The reporting in the family courts of so-called ‘radicalisation’ cases is relatively recent, most having been handed down in the last two years. It is clear from the judges of these cases in the High Court, to whom such cases are reserved, that there is an acute awareness of the inherent difficulties and novel elements of this work and its place in society:

‘Here, the type of harm I have been asked to evaluate is a different facet of vulnerability for children than that which the courts have had to deal with in the past.’ Hayden J in Tower Hamlets v M and ors [2015] EWHC 869 (Fam) at [57]

‘Cases of this kind can raise the particular problem to which I drew attention in Re X (Children) (No 3) [2015] EWHC 3651 (Fam), para 96: “People may be otherwise very good parents (in the sense in which society generally would use the phrase) while yet being driven by fanaticism, whether religious or political, to expose their children to what most would think to be plain, obvious and very great significant harm. There are, after all, well-attested cases of seemingly good parents exposing their children to ISIS-related materials or even taking their children to ISIS-controlled Syria.”’ Munby P in In the matter of Y (Children) (No 3) [2016] EWHC 503 (Fam) at [22]

The starting point for anyone dealing with such cases is the guidance issued by Sir James Munby, President of the Family Division: Radicalisation Cases in the Family Courts (8 July 2015). This sets out the requirements of the judiciary and lawyers handling these cases; the need for sensitive inter-agency working and the coordination of the varying needs and priorities of the family and criminal jurisdictions. (This guidance is incorporated in the nine-point advice given by Hayden J in Tower Hamlets v M at [18].)

Such proceedings involve familiar fundamental principles and practices, from the application of human rights, extensive forensic enquiry to a range of features which are less familiar, eg tagging orders and anti-tipping-off orders. Also required is a wider understanding of what is meant by ‘radicalisation’, language used, perceptions about the actions of some sections of our population and responses as represented in the media and by a range of professionals attempting to strike a balance between protections and freedoms.

Unique challenges

The courts have stressed that despite the unusual nature of the circumstances of such cases, the tried and tested skills in child protection remain the foundation for the work of professionals.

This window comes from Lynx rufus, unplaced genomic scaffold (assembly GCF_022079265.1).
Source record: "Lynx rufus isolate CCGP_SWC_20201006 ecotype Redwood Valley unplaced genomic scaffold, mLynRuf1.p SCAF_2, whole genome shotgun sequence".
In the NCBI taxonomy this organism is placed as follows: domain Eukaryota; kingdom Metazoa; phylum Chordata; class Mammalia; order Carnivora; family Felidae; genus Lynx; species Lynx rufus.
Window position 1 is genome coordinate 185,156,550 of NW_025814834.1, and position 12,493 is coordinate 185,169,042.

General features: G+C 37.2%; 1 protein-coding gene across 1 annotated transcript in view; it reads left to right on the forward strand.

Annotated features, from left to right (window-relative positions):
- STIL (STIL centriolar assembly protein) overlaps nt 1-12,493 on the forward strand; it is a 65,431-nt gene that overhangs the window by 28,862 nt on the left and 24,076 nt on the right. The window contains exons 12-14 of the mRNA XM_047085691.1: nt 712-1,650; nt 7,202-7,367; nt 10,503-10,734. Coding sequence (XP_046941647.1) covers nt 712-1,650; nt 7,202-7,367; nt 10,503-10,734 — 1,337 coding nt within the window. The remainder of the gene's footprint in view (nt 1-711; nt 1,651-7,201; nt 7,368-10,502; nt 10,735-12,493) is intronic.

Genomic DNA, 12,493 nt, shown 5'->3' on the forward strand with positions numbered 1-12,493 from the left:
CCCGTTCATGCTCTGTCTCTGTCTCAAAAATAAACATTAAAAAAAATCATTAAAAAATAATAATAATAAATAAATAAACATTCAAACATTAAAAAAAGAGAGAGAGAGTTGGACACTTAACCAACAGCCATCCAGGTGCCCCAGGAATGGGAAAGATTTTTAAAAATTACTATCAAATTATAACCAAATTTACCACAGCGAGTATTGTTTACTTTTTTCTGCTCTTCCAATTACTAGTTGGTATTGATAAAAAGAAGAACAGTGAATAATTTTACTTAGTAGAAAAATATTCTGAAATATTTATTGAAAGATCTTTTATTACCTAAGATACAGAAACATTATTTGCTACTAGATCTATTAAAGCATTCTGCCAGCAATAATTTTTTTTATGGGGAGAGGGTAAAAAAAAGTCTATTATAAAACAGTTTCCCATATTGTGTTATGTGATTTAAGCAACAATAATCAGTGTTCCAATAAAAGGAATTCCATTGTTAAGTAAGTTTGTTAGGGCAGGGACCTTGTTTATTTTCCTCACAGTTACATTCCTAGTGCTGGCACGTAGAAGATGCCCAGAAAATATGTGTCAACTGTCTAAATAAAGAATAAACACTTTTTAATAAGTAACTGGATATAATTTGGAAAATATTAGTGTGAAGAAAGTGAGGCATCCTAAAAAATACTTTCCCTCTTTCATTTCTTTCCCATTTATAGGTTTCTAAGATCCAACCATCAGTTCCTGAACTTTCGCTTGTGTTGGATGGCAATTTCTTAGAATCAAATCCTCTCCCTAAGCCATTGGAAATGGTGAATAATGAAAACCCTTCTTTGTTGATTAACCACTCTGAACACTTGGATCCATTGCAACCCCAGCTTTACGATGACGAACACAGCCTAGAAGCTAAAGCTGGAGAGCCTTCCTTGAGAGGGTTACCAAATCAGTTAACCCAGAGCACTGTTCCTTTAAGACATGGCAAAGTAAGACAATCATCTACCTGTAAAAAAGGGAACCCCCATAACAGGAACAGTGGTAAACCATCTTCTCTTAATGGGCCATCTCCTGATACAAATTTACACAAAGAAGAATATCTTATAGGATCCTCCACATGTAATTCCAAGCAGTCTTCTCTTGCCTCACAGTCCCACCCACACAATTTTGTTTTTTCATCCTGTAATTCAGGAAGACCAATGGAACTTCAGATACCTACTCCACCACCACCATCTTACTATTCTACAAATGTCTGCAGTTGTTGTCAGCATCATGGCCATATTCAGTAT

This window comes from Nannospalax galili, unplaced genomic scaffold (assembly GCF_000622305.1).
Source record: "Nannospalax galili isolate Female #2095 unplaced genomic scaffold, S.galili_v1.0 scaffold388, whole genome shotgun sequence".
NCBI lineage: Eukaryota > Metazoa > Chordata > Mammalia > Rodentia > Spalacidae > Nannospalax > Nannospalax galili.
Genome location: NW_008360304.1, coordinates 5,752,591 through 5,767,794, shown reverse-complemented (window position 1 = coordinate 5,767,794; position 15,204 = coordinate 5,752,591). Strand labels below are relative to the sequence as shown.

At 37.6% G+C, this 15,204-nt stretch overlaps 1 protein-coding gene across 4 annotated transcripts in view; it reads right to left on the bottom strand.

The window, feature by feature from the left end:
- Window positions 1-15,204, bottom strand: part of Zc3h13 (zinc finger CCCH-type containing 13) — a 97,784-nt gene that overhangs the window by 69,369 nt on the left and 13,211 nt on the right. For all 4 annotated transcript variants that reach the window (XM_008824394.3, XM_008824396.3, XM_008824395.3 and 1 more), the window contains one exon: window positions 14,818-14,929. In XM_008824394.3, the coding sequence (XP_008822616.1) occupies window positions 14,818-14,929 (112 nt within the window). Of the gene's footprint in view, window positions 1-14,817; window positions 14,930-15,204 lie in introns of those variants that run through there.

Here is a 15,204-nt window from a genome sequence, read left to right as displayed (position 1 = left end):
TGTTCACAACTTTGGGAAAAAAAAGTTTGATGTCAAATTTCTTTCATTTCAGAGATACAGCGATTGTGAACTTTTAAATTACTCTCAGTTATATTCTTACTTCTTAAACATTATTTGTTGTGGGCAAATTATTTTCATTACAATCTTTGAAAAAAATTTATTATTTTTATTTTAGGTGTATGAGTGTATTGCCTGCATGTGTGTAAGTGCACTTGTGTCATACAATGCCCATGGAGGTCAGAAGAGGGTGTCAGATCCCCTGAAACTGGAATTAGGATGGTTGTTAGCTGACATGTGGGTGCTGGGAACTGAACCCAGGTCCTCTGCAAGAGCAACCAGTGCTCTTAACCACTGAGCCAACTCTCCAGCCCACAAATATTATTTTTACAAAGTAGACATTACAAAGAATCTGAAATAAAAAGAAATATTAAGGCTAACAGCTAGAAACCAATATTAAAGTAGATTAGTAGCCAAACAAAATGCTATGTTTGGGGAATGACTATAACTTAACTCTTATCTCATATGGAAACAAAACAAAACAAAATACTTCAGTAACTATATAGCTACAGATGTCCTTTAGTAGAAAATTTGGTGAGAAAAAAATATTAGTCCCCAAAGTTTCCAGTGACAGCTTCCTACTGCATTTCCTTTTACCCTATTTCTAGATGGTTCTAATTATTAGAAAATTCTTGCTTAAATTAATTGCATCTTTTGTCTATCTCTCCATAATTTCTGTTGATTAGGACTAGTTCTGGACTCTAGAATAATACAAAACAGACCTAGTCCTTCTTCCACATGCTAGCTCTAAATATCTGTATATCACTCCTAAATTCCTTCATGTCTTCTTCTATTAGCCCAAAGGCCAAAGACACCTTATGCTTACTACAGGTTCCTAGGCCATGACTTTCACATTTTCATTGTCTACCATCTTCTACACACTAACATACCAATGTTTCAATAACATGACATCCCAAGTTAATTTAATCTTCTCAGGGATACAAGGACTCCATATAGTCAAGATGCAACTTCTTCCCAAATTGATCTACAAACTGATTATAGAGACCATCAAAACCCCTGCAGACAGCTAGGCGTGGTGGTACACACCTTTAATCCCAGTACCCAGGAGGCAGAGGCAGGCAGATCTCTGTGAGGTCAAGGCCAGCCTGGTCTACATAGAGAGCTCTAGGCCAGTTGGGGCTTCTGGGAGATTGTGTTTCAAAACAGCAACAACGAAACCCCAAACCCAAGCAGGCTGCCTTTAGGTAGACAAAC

‘Once again, this court finds it necessary to reiterate that only open dialogue, appropriate sharing of information, mutual respect for the differing roles involved and inter agency cooperation is going to provide the kind of protection that I am satisfied that the children subject to these applications truly require.’ Hayden J, Tower Hamlets v M at [58]

This is a message reiterated by National Child Care Policy Manager Richard Green, commenting upon the recent Study of data held by Cafcass in cases featuring radicalisation concerns (June 2016):

‘Although the type of radicalisation concerns we are now seeing might appear to be a new phenomenon, especially with references to the so-called IS, judgments have highlighted the importance of practitioners making use of the core safeguarding skills. These are the most crucial tools in assessing these cases.’

However, working on these cases and talking to the professionals involved, social workers, police officers, children’s guardians and teachers, two sentiments are repeatedly expressed; first, that these are worrying and yet fascinating cases and second, that professionals feel out of their depth and often have a sense of being under-equipped to deal with them as well as they would like.

As one guardian who has represented children in radicalisation proceedings said:

‘The risks are harder to assess if they are ones we need to predict, ie will this child later become a Jihadi bride or ISIS sympathiser. The grooming, so to speak, of young children takes place over a number of years; families who meet together, children who go to the same schools, socialise etc. We can already see certain schools where child protection issues have arisen.’

Other questions raised by guardians and social workers include what should be the extent of their investigations in respect of individuals and institutions (eg schools, where suspicions exist; disclosure of telephone records, connected families). Concerns were expressed about whether proposed Muslim carers were unfairly vetted or more robustly assessed, even if radicalisation is not an issue in a case. There are understandable concerns about religious and cultural ignorance and sensitivities, fear of being perceived as an arm of a hostile law-enforcement apparatus rather than a supportive professional attempting to work alongside the family, and feeling uncertain about the range of possible indicators, psychological and otherwise, that need to be identified and understood.

One of the major challenges facing the family courts is how to identify future risks and the provision of a safe or safe-enough environment, in some cases seeking to undertake reparative work (the notion of ‘de-radicalisation’ being specifically eschewed by the judge in a recent case:

‘I make no apology for repeating that the court’s objective was not to ‘de-radicalise’ B [the child in question], which rather repels me as a concept, but to offer her the space and the stimulation to open her mind to alternative possibilities.’ Hayden J in The London Borough of Tower Hamlets v B [2016] EWHC 1707 (Fam) at [142]